LINCOLN — The comparison was right at the top of Max Edwards’ mind, since the night before he had watched the 1995 Orange Bowl between Nebraska and Miami.
He saw Husker pass rusher Dwayne Harris sack Miami quarterback Frank Costa for a safety. And if Edwards, the coach of Miami Northwestern High School’s powerhouse program, compared new NU commit Patrick Payton to anyone, it’d be Harris.
The 6-foot-5, 205-pound Payton, an outside linebacker who transferred to Miami Northwestern for his senior season, announced on Twitter Friday a surprising commitment to NU, which beat Penn State and Mississippi State, among other schools.
Payton played his junior year at Miami High School before landing at Northwestern. Edwards got a peek at Payton’s ability this spring and thinks he’ll be an elite pass rusher.
“He’s fast, and after they feed him right at Nebraska, he’s going to become one of those all-time pass rushers Nebraska used to have, those guys who could come off the edge, big and fast,” Edwards said.
Payton could pack on 40 or 50 pounds, Edwards said, and not lose any speed.
“He’ll look like Dwayne Harris,” said Edwards, a Nebraska fan. “That’s what he’ll be like. He’s going to be athletic. He’ll be able to cover, come off the edge. Once they put that weight on him, they’re going to have a real good guy.”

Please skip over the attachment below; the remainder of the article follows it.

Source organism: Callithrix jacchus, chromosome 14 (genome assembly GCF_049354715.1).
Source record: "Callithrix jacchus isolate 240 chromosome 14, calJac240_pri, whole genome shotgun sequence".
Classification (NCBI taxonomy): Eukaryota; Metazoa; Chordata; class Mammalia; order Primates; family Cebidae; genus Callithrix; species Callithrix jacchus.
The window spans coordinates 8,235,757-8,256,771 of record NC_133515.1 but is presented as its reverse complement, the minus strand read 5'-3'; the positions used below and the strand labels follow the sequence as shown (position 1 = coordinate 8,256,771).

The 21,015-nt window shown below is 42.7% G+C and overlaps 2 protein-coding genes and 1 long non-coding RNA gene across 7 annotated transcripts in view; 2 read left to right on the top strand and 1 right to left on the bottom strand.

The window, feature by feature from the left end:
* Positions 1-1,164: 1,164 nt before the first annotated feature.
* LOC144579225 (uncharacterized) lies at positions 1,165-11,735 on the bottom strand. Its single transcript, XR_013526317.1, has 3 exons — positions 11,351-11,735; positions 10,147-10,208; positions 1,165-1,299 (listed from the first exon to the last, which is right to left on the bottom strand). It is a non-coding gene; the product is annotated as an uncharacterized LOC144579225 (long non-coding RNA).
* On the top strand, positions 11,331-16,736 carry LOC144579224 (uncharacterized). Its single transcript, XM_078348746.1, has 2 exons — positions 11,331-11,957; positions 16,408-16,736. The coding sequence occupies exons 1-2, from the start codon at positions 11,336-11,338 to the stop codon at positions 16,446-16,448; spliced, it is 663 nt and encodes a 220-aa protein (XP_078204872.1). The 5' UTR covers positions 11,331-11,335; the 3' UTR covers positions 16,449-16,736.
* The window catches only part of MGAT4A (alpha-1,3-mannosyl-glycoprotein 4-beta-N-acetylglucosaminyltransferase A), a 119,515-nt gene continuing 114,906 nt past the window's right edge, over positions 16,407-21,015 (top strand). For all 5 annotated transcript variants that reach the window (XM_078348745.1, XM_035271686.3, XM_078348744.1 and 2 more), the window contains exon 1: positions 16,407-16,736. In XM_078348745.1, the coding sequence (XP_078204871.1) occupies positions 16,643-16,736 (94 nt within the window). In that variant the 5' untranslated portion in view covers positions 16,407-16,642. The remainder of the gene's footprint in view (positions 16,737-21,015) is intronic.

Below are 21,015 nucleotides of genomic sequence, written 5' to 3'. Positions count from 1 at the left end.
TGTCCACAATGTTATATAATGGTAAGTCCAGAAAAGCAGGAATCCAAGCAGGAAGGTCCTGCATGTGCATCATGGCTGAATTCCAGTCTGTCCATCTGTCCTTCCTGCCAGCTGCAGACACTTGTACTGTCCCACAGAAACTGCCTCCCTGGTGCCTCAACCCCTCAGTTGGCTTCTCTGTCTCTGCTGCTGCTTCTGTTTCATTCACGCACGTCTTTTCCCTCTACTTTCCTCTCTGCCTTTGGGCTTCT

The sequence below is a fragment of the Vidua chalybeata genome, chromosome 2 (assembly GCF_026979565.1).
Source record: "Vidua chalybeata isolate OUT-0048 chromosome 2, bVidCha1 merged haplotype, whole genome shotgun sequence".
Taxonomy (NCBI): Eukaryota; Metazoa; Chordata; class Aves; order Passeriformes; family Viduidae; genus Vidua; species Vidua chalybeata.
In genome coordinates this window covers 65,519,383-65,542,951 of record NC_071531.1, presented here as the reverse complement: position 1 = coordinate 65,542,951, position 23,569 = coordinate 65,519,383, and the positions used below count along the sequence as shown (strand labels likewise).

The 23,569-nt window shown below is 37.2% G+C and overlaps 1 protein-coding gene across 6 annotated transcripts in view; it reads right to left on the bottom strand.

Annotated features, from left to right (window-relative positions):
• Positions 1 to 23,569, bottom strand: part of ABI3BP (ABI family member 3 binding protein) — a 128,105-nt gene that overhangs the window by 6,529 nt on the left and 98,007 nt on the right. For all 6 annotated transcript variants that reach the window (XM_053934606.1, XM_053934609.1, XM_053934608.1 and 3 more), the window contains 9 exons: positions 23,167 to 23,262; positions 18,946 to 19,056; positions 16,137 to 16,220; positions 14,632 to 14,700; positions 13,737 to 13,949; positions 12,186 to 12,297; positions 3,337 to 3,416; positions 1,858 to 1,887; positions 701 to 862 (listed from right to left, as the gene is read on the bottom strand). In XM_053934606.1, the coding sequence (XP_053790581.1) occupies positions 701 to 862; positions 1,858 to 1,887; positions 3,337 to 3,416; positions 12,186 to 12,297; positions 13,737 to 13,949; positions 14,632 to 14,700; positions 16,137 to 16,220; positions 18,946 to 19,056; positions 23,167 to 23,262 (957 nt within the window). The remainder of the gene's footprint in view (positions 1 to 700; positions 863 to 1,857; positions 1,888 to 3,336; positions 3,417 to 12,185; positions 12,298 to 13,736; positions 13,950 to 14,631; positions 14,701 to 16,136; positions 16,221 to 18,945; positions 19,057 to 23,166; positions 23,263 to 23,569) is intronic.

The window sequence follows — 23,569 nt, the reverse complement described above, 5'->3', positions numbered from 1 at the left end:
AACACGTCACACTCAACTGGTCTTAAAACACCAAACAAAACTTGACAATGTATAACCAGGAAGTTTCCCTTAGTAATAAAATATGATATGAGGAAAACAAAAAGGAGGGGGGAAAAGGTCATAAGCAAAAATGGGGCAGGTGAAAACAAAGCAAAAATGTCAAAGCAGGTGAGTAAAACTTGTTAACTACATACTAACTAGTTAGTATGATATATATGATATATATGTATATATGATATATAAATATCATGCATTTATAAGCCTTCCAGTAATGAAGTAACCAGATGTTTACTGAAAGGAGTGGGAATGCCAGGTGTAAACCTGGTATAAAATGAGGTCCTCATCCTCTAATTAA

Edwards said Payton’s friendship with recent NU signees Marcus Fleming and Ronald Delancy — both Northwestern graduates — played a role. So did the work of defensive backs coach Travis Fisher, who recruits Miami for the Huskers and received a raise in the offseason to stay with Nebraska after other suitors came calling.
“Fish is doing a good job,” said Edwards, who figured Penn State was leading for Payton. “An awesome job.”
Payton started his football career at Northwestern before transferring to Miami High. Now he’s back. Despite playing for a 4-7 team, Payton collected a variety of offers and was rated a consensus three-star prospect.
He becomes the sixth commit in the Huskers’ 2021 class and the third linebacker with Randolph Kpai (Sioux Falls, South Dakota) and Christopher Paul (Cordele, Georgia).
Payton most likely fits at the edge rusher spot currently occupied by Caleb Tannor and previously by Alex Davis. At times, Davis played end in the 4-3 or was a line-of-scrimmage guy in the 3-4. Davis and Tannor both had skinny frames upon entering NU’s program and put on weight as their careers progressed.
Payton’s commitment reverses a trend of NU misses at pass rusher for the 2021 class, including Travion Ford from St. Louis and Terrence Lewis from Florida, who committed Thursday to Missouri and Tennessee, respectively.
Nebraska continues to look for pass rushers to generate more pressure on the quarterback. NU has not been among the Big Ten’s top five teams in sacks since 2013, and only once (in 2018) was it among the league’s top half. Over the last four seasons, Wisconsin has 54 more sacks than the Huskers — almost two seasons’ worth of production.
“We have got to be able to generate a pass rush — if we don’t, our (defensive backs) are going to be back on their own forever,” coach Scott Frost said after the loss to Indiana last October. “There are other pieces of our team that we have to keep improving, whether it is more talent or improvement, because you just can’t operate in this league with deficiencies.”